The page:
Osborne has as much chance of a budget surplus in 2018 as of the Titanic resurfacing | Michael Meacher

A reality check for Gideon:

The Treasury Red Book accompanying his April 2015 budget states (p. 22) that public sector net borrowing was £97.3bn in 2013-4 and only reduced by £7bn to £90.2bn in 2014-5.   The same table is now predicting that it will fall by £15bn this year, then by £36bn the next year, then by another £27bn the following year, and by a further £17bn the year after that. Does anyone seriously believe this?

Another yarn that Osborne likes to boast about is that he’s halved the deficit.   He has done no such thing.   The deficit peaked at £157bn in 2010, and Alistair Darling in his his last two expansionary budgets brought this down, bearing in mind that it takes 12-18 months for budget measures to work their way through the economy, to £118bn by 2011-12, a reduction of nearly £40n in 2 years.   Osborne’s austerity budgets then drastically slowed the reduction to just £26bn over 3 years.

Britain under Osborne is facing neither a recovery nor elimination of the deficit, but a serious risk of a third economic recession.

Source: Osborne has as much chance of a budget surplus in 2018 as of the Titanic resurfacing | Michael Meacher

6 thoughts on “Osborne has as much chance of a budget surplus in 2018 as of the Titanic resurfacing | Michael Meacher

  1. Bill Kruse

    He’ll have trouble blaming that on the previous administration. The Tories will soon find they’ve gone too many times to the well 🙂

    1. Jonathan Wilson

      He will have no problem on blaming it on the previous administration, he will blame his yellow enablers for not allowing him to cut as much as he wanted. He has probably got all his excuses lined up all ready because with no coalition his ineptitude will have no, real, excuse this time.
      I foresee lots of video clips of Gidiot being even more stoned than previously as the stress gets to him.

  2. John Gaines

    Yeah, and its such a pity that dumbo Balls could not articulate this during the Election massacre of the Labour shambles. What is the point of this now, we all have to suffer because Two useless Pratt’s were ‘leading’ the Party ( obviously to its inevitable DOOM) and, you know what, it does not appear that anything will change. In so long as this type of comment continues to pass itself of as some kind of weird anti Tory propaganda, all it does is prevent any potential re-building of much needed Labour philosophy…can we not move on and begin to be effective and constructive.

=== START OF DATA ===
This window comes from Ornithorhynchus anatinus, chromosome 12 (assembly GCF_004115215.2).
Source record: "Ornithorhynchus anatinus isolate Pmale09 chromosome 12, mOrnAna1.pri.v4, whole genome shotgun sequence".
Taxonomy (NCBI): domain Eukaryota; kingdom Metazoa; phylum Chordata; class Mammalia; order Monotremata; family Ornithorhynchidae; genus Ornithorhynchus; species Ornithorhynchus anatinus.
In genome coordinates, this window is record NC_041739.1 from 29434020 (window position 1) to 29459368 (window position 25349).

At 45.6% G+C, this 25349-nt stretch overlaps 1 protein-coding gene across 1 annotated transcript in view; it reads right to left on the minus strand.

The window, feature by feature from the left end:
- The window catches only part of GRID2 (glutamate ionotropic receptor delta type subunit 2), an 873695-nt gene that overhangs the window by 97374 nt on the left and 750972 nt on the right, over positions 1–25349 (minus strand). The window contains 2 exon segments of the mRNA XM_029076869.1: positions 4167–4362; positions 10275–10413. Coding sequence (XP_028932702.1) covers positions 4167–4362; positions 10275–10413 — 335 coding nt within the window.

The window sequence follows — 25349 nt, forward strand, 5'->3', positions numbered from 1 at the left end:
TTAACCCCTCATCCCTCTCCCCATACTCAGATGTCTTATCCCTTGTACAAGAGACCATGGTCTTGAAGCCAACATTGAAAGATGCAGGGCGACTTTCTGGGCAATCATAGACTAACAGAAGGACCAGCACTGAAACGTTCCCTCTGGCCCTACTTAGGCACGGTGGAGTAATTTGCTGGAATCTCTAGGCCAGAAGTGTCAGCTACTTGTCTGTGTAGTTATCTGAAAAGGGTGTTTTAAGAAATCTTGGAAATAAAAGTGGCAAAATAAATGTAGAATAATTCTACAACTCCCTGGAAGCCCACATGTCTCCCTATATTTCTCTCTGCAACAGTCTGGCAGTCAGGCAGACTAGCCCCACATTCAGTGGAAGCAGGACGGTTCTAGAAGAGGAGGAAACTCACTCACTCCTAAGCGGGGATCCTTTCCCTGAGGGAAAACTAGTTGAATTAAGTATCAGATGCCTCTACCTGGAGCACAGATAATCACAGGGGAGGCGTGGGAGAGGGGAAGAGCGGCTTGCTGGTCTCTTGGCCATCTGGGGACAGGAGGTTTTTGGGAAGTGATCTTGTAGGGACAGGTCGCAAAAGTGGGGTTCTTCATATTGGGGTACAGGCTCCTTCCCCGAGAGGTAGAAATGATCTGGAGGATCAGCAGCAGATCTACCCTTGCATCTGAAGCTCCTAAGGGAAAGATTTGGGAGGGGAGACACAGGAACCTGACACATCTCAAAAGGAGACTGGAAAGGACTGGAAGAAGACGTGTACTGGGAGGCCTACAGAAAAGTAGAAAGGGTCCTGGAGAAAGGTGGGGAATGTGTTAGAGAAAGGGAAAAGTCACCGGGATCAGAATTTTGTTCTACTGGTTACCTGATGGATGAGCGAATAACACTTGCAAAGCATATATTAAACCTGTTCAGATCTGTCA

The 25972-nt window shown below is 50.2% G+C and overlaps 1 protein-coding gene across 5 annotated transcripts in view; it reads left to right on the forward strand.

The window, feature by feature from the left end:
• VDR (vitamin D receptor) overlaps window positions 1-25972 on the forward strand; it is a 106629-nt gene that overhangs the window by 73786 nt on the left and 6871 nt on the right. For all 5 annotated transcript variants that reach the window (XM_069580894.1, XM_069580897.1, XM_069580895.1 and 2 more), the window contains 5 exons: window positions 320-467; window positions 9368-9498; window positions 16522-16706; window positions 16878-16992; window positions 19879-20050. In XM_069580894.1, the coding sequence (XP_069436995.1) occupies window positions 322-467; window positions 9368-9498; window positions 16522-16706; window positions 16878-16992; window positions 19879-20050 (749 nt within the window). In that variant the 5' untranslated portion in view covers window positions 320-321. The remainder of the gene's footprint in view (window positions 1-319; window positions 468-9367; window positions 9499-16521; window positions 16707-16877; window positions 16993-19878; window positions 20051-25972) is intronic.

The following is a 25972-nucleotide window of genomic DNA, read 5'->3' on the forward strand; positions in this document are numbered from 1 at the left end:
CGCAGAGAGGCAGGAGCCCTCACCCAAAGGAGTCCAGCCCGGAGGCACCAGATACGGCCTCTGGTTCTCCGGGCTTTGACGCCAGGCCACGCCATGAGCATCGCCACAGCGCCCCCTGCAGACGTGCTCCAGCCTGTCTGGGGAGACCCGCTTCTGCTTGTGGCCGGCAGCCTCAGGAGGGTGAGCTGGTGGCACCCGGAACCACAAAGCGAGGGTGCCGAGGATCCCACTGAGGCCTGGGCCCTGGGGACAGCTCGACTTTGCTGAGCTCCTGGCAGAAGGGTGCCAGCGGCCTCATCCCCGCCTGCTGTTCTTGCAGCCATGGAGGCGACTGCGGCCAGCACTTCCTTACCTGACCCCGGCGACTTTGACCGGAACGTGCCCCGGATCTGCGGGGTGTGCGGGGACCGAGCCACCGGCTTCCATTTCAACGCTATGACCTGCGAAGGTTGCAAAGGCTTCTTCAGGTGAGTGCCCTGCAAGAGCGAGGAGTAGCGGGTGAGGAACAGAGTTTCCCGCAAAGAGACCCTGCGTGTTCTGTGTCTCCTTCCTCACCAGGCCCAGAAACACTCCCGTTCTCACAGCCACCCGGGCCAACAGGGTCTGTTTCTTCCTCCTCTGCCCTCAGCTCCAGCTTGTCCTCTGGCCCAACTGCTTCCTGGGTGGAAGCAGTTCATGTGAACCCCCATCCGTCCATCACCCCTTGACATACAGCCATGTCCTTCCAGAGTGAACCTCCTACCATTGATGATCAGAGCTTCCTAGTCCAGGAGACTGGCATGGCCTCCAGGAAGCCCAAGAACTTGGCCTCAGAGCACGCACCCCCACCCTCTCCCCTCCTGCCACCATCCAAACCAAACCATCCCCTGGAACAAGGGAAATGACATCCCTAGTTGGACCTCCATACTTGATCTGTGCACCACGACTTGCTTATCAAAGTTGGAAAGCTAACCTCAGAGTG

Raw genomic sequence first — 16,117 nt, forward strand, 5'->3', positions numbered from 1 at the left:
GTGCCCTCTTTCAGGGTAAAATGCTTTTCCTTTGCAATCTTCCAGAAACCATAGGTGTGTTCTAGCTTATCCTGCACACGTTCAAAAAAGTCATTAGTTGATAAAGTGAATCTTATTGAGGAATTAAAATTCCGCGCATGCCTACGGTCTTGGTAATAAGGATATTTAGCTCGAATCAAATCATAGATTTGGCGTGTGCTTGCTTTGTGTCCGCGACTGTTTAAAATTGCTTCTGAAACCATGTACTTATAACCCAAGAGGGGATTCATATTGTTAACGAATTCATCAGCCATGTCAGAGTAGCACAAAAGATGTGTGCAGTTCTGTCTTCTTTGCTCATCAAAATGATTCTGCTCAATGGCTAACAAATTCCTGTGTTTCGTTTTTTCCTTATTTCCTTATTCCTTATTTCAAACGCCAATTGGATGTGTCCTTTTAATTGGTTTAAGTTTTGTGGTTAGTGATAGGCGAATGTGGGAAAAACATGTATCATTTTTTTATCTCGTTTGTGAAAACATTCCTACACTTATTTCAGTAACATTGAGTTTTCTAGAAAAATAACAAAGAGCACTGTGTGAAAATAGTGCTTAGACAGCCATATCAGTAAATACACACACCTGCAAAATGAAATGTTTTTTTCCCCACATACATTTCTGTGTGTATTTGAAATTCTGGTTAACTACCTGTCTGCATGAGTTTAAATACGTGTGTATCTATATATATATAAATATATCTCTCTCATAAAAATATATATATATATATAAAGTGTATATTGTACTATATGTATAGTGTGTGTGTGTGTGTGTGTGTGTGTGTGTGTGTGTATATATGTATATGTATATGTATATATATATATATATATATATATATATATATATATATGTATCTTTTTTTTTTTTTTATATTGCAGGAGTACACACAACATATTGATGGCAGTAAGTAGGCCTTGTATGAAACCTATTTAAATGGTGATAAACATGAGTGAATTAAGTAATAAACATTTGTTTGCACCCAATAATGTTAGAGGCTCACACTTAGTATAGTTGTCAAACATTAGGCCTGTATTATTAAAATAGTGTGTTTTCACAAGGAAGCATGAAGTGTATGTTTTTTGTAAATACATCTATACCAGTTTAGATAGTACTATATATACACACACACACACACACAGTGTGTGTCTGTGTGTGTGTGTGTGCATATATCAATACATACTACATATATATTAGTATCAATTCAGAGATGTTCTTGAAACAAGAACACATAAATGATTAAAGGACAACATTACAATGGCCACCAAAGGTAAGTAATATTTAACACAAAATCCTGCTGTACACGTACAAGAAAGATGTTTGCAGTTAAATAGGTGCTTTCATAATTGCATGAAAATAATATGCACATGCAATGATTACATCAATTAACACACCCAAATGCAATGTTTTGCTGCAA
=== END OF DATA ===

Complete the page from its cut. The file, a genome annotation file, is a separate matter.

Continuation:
3. Chris

    A deficit is not a national debt. The UK has had a deficit for 300 years to no ill effect.

    National debt is rising to pay for welfare admin, that is mostly privatised. Where have we heard that before.

    This is what the Tories have done, stretching back in time to 1978 that is coming home to roost next year.

    We are already hearing the cries of the Tory wives, with a phone in tsunami to pension investors:



    Because works and private pensions are also hit, and have been hit in the past by going bust.

    Now we have the mis-selling of SERPs industry starting up, as well as the FSAVCs – Free Standing Additional Voluntary Contributions to your works pensions.

    Not the in-house AVC through your employer.

    These mis-sellings keep happening again and again.

    But if you are over 55 you can’t go after the SERPs mis-selling, and that is only in the private pension industry.

    The SERPs mis-selling by government is a given piece of moral thieving from pensioners.

    Where are the Labour supporters shouting from the rooftops of the con that is the flat rate state pension from next year?

    Why don’t you widely share my lone petition against the flat rate state pension, that will never be flat and never be single tier.

    It is – as the Tories said all those years ago – a ploy to reduce the state pension or even begin its ABOLITION.

    1. Mike Sivier Post author

      You think the national debt is rising to pay for welfare?

      What an original thought.

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